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Corporate Insiders Charged for Failing to Update Disclosures Involving “Going Private” Transactions

FOR IMMEDIATE RELEASE
2015-47
Washington D.C., March 13, 2015

The Securities and Exchange Commission today charged eight officers, directors, or major shareholders for failing to update their stock ownership disclosures to reflect material changes, including steps to take the companies private.  Each of the respondents, without admitting or denying the SEC’s allegations, agreed to settle the proceedings by paying a financial penalty. 

The charges involve outdated disclosures in reports filed by “beneficial owners” who hold more than 5 percent of a company’s stock.  Federal securities laws require beneficial owners to promptly file an amendment when there is a material change in the facts previously reported by them on Schedule 13D, commonly referred to as a “beneficial ownership report.” The disclosure requirements include plans or proposals that would result in certain transactions, such as a going private transaction.

“Investors are entitled to current and accurate information about the plans of large shareholders and company insiders,” said Andrew J. Ceresney, Director of the Division of Enforcement.  “Stale, generic disclosures that simply reserve the right to engage in certain corporate transactions do not suffice when there are material changes to those plans, including actions to take a company private.”

The SEC’s orders find that the respondents took steps to advance undisclosed plans to effect going private transactions.  Some determined the form of the transaction to take the company private, obtained waivers from preferred shareholders, and assisted with shareholder vote projections, while others informed company management of their intention to privatize the company and formed a consortium of shareholders to participate in the going private transaction.  As described in the SEC orders, each respective respondent took a series of significant steps that, when viewed together, resulted in a material change from the disclosures that each had previously made in their Schedule 13D filings.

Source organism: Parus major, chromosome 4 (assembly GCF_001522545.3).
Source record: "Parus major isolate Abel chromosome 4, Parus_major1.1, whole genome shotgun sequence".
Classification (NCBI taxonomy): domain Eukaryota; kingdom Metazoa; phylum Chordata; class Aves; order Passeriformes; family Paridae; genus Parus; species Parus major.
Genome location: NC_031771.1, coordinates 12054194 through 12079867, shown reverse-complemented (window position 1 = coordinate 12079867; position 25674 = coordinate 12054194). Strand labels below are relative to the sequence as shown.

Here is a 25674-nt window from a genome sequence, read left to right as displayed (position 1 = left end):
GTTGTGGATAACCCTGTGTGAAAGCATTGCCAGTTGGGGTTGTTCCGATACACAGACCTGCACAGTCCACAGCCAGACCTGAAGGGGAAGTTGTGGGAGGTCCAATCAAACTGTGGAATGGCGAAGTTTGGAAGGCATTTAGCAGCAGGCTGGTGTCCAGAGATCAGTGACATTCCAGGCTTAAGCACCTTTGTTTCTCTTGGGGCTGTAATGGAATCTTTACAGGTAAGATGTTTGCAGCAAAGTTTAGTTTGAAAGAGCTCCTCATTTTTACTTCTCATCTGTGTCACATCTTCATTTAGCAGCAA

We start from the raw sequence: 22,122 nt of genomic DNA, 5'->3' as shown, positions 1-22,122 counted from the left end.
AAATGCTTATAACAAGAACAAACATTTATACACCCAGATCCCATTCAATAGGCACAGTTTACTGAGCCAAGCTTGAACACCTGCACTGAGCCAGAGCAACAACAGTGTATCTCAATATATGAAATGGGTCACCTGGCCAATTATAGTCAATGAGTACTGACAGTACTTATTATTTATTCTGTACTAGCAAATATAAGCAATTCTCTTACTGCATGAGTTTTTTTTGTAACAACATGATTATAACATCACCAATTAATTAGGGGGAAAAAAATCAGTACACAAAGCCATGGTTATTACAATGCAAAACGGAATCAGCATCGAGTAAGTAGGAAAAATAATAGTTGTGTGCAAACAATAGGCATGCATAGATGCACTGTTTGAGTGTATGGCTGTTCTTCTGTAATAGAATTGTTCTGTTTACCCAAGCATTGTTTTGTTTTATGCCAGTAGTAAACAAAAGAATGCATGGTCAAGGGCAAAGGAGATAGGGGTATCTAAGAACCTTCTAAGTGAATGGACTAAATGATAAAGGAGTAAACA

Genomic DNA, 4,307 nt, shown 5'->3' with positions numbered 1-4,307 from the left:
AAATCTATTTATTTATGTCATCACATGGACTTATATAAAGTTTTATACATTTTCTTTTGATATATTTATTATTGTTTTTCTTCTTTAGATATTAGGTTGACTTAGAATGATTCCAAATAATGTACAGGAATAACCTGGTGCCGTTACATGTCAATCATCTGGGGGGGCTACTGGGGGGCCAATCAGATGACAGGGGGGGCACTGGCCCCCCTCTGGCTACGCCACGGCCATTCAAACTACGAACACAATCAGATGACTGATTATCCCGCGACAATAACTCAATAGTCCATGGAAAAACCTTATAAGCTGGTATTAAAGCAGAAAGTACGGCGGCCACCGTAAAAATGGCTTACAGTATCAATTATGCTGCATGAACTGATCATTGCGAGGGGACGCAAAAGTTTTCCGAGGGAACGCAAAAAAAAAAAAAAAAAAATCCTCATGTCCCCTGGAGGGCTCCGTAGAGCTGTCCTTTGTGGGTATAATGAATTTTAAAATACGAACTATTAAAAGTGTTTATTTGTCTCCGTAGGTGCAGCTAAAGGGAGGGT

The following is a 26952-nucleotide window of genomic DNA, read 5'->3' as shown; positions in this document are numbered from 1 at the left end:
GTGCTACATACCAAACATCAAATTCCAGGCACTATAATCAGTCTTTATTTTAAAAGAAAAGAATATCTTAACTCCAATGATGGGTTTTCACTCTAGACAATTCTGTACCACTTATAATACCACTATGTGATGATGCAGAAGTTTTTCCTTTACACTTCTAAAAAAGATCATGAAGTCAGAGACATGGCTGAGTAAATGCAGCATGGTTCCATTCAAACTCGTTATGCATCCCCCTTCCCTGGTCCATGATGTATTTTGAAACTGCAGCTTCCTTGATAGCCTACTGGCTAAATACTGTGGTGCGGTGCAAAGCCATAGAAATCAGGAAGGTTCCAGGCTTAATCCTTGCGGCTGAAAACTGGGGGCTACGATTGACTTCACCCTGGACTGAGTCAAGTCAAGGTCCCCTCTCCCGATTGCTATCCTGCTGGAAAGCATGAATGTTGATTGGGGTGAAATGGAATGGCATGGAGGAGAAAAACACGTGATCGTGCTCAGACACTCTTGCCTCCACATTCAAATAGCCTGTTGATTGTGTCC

According to the SEC’s orders, some of the respondents also failed to timely report their ownership of securities in the company that was the subject of a going private transaction.  In addition, six respondents only disclosed their transactions in company securities months or years after the fact, not within two businesses days, as required for these disclosures by insiders.

The SEC today issued the following orders:

Berjaya Lottery Management (H.K.) Ltd.

According to the SEC’s order instituting a settled administrative proceeding, Berjaya Lottery Management (H.K.) Ltd., a Hong Kong corporation, waited eight months to disclose it had taken steps to effectuate a going private transaction for International Lottery & Totalizator Systems Inc.  Berjaya’s failure to promptly amend its disclosure violated Section 13(d)(2) of the Exchange Act and Rule 13d-2(a).  Berjaya was ordered pay a civil money penalty in the amount of $75,000.

The Ciabattoni Living Trust; SMP Investments I, LLC; Anthony J. Ciabattoni; Jane G. Ciabattoni; William A. Houlihan; and Brian Potiker